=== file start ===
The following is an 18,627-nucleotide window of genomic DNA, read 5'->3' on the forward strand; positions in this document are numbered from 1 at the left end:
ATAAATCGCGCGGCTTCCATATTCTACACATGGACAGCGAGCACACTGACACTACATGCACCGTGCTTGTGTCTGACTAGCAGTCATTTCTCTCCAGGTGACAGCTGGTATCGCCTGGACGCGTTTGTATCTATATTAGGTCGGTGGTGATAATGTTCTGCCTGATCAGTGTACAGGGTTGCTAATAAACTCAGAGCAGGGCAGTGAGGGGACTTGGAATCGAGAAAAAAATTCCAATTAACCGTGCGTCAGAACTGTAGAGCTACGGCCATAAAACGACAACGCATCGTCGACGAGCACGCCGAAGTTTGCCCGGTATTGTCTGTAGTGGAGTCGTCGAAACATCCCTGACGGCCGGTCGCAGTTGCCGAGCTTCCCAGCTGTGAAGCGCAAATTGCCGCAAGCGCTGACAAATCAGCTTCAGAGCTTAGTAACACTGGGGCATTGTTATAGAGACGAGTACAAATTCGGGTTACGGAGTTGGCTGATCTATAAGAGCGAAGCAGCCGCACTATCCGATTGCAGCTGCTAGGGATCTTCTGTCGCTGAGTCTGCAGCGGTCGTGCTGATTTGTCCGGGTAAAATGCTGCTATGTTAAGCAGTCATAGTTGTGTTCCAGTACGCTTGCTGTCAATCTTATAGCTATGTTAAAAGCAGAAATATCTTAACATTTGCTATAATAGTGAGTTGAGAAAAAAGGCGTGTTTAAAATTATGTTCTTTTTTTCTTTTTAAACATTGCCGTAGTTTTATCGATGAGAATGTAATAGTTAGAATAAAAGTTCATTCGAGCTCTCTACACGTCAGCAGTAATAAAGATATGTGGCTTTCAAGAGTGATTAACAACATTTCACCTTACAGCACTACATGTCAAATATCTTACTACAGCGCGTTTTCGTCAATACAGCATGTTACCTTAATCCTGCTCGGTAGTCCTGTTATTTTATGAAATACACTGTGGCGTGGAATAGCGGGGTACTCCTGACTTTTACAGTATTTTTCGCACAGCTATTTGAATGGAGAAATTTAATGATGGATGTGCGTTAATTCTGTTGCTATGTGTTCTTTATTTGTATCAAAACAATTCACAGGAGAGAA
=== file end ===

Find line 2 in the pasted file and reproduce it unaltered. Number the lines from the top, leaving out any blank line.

ATAAATCGCGCGGCTTCCATATTCTACACATGGACAGCGAGCACACTGACACTACATGCACCGTGCTTGTGTCTGACTAGCAGTCATTTCTCTCCAGGTGACAGCTGGTATCGCCTGGACGCGTTTGTATCTATATTAGGTCGGTGGTGATAATGTTCTGCCTGATCAGTGTACAGGGTTGCTAATAAACTCAGAGCAGGGCAGTGAGGGGACTTGGAATCGAGAAAAAAATTCCAATTAACCGTGCGTCAGAACTGTAGAGCTACGGCCATAAAACGACAACGCATCGTCGACGAGCACGCCGAAGTTTGCCCGGTATTGTCTGTAGTGGAGTCGTCGAAACATCCCTGACGGCCGGTCGCAGTTGCCGAGCTTCCCAGCTGTGAAGCGCAAATTGCCGCAAGCGCTGACAAATCAGCTTCAGAGCTTAGTAACACTGGGGCATTGTTATAGAGACGAGTACAAATTCGGGTTACGGAGTTGGCTGATCTATAAGAGCGAAGCAGCCGCACTATCCGATTGCAGCTGCTAGGGATCTTCTGTCGCTGAGTCTGCAGCGGTCGTGCTGATTTGTCCGGGTAAAATGCTGCTATGTTAAGCAGTCATAGTTGTGTTCCAGTACGCTTGCTGTCAATCTTATAGCTATGTTAAAAGCAGAAATATCTTAACATTTGCTATAATAGTGAGTTGAGAAAAAAGGCGTGTTTAAAATTATGTTCTTTTTTTCTTTTTAAACATTGCCGTAGTTTTATCGATGAGAATGTAATAGTTAGAATAAAAGTTCATTCGAGCTCTCTACACGTCAGCAGTAATAAAGATATGTGGCTTTCAAGAGTGATTAACAACATTTCACCTTACAGCACTACATGTCAAATATCTTACTACAGCGCGTTTTCGTCAATACAGCATGTTACCTTAATCCTGCTCGGTAGTCCTGTTATTTTATGAAATACACTGTGGCGTGGAATAGCGGGGTACTCCTGACTTTTACAGTATTTTTCGCACAGCTATTTGAATGGAGAAATTTAATGATGGATGTGCGTTAATTCTGTTGCTATGTGTTCTTTATTTGTATCAAAACAATTCACAGGAGAGAA